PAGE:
How the smart city will change the way Africa lives: iLIVE
Imagine waking up in a house that practically runs itself, a low-carbon city where traffic congestion is almost non-existent, neighbourhoods are safer, and you can just use a single card or tag to do almost everything from buying groceries to paying your bus fare. Sounds too far fetched for Africa? It’s actually not. Matebello Motloung looks at how smart cities will change how Africa lives in the next five years.
1. Intelligent Transport Systems
A HIGHLY EFFICIENT AND EFFECTIVE TRANSPORT MANAGEMENT SYSTEM IS A KEY COMPONENT OF A SMART CITY. Building new roads and lanes to deal with rising traffic volumes and traffic congestion is not enough anymore. Cars are getting more intelligent and therefore the roads have to follow suit. And they are. Globally, countries are building intelligence into the roads and the cars - with roadside sensors, radio frequency tags, and global positioning systems. South Africa is on par.
2. Smart Government
IN MANY WAYS, SOUTH AFRICA HAS BEEN AHEAD OF THE GAME in trying to create a smart government through the implementation of the e-Government strategy, which was meant to improve its interaction with its citizens and enable them to access services and information by a mere click of a button from a single portal. This would have been convenient, lessened the need for hard copy forms, eliminated the necessity for physical travel to government departments, and hopefully improved record keeping through computerisation.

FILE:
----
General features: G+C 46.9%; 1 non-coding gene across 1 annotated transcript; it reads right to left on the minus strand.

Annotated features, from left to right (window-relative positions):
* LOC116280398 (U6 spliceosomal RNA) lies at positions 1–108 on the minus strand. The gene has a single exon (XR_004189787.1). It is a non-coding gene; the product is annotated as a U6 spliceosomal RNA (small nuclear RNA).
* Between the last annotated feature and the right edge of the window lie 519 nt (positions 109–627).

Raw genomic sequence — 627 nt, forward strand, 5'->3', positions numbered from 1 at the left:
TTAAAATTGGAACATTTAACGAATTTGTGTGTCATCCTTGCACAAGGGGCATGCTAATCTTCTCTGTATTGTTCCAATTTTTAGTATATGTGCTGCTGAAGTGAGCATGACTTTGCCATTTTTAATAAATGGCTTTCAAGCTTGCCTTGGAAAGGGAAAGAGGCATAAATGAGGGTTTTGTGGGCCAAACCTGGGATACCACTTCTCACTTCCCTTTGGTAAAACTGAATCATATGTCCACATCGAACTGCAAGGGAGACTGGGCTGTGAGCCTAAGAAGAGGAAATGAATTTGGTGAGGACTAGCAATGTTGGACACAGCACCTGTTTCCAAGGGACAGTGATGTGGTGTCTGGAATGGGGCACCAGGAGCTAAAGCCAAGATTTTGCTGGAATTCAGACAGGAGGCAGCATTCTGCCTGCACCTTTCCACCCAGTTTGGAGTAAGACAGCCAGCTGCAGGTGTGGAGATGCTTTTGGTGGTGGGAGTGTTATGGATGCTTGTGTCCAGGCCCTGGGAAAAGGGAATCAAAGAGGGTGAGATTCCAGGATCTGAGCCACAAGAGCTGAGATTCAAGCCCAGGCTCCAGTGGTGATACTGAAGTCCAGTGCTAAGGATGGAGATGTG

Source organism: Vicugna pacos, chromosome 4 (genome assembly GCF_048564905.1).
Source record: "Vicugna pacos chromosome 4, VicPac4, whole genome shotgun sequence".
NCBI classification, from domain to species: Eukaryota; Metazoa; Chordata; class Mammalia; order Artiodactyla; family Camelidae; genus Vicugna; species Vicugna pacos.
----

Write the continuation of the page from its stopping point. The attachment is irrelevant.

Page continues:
3. Smarter Buildings
THE NUMBER OF GREEN BUILDINGS IN SOUTH AFRICA, many of them commercial, is on the increase, says the Green Building Council of South Africa. According to the 2010 National Association of Realtors Home Buyer and Seller Survey, 88 percent of home buyers looked for houses that had energy efficient characteristics like central heating and cooling systems when purchasing homes, 71 percent highlighted the desire for energy efficient appliances, and 69 percent wanted energy efficient lighting. Propelling this change in lifestyle is newly introduced energy efficiency building regulations that now make it compulsory for the construction industry to adopt environmentally considerate methods.
Smart Cities Summit to be held on July 10 - 12 2012, will include topics for discussion:
Buildings: Aesthetically pleasing as well as functional and environmentally-friendly, retrofitting, building, regeneration, housing, civic and recreational buildings
Energy: Smart grids, alternative energy sources (what’s available, what works best in the South African context and gives the best ROI)
Mobility and Transport: Harbours, airports, rail, road, logistics, the creation and introduction of smart cars, public transport, supply chain, cycle paths, pedestrian access and total smart traffic management.
Health and Safety: Hospitals, clinics, access to medical resources and specialists (including HIV/Aids and TB), disaster management, mining, construction, health and safety education campaigns.
TIMESLIVE ASKS: What changes do you think Africa needs, to make this a smart continent to live in....?